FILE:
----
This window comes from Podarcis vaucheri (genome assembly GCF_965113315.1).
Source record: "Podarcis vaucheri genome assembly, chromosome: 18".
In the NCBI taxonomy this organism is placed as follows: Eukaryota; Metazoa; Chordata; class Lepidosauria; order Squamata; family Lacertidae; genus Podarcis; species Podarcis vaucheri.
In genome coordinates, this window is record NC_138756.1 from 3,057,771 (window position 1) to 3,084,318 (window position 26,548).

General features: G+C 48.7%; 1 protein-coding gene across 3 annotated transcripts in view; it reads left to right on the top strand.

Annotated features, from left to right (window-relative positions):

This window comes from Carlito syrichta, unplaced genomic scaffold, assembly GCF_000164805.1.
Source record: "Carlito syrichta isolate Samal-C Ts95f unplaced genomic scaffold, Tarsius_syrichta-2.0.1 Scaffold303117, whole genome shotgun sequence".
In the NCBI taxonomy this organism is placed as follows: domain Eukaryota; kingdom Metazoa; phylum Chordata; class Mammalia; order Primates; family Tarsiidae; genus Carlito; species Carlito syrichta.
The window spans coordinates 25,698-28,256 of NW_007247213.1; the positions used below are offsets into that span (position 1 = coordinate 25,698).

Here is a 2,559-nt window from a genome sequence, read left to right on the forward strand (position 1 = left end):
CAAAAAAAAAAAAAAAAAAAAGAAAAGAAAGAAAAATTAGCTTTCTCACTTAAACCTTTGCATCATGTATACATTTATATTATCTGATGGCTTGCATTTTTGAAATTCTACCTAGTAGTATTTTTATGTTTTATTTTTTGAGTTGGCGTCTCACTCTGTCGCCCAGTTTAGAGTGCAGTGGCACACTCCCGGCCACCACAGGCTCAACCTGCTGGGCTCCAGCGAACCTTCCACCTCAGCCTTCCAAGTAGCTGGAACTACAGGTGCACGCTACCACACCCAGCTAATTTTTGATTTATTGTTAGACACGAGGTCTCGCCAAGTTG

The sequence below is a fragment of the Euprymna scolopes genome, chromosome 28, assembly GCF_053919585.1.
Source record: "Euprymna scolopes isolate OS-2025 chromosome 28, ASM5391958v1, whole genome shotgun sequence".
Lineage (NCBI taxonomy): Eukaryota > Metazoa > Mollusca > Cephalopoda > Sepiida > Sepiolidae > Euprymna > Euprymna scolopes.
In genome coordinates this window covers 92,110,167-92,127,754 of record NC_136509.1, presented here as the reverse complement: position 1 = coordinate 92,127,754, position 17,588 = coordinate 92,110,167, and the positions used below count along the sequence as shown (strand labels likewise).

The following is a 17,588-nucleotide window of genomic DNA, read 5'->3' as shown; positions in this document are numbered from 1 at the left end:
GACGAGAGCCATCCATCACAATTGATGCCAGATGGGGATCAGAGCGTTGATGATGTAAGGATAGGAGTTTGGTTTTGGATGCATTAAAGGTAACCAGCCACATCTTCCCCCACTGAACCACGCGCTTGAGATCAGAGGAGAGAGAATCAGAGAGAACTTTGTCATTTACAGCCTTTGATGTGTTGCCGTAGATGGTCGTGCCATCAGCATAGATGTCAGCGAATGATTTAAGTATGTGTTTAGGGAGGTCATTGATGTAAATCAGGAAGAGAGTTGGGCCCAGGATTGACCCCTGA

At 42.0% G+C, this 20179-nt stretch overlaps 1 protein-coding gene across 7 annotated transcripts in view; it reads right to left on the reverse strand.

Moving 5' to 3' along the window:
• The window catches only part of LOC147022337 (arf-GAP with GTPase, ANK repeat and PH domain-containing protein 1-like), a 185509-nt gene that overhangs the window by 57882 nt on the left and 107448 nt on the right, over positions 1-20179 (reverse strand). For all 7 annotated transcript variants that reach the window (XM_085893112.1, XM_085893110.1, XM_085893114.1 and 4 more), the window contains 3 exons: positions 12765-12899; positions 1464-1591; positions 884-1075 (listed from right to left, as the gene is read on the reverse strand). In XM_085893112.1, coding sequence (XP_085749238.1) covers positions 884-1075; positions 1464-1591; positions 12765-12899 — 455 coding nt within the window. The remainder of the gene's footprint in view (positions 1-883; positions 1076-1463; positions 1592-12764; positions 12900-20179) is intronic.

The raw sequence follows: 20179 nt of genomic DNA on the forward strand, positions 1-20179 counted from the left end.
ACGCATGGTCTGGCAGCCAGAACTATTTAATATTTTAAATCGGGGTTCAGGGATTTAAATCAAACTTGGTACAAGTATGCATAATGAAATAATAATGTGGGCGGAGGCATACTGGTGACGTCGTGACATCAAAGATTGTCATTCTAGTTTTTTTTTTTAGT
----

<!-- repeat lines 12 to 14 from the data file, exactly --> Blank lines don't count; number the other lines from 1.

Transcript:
CAAAAAAAAAAAAAAAAAAAAGAAAAGAAAGAAAAATTAGCTTTCTCACTTAAACCTTTGCATCATGTATACATTTATATTATCTGATGGCTTGCATTTTTGAAATTCTACCTAGTAGTATTTTTATGTTTTATTTTTTGAGTTGGCGTCTCACTCTGTCGCCCAGTTTAGAGTGCAGTGGCACACTCCCGGCCACCACAGGCTCAACCTGCTGGGCTCCAGCGAACCTTCCACCTCAGCCTTCCAAGTAGCTGGAACTACAGGTGCACGCTACCACACCCAGCTAATTTTTGATTTATTGTTAGACACGAGGTCTCGCCAAGTTG

The sequence below is a fragment of the Euprymna scolopes genome, chromosome 28, assembly GCF_053919585.1.
Source record: "Euprymna scolopes isolate OS-2025 chromosome 28, ASM5391958v1, whole genome shotgun sequence".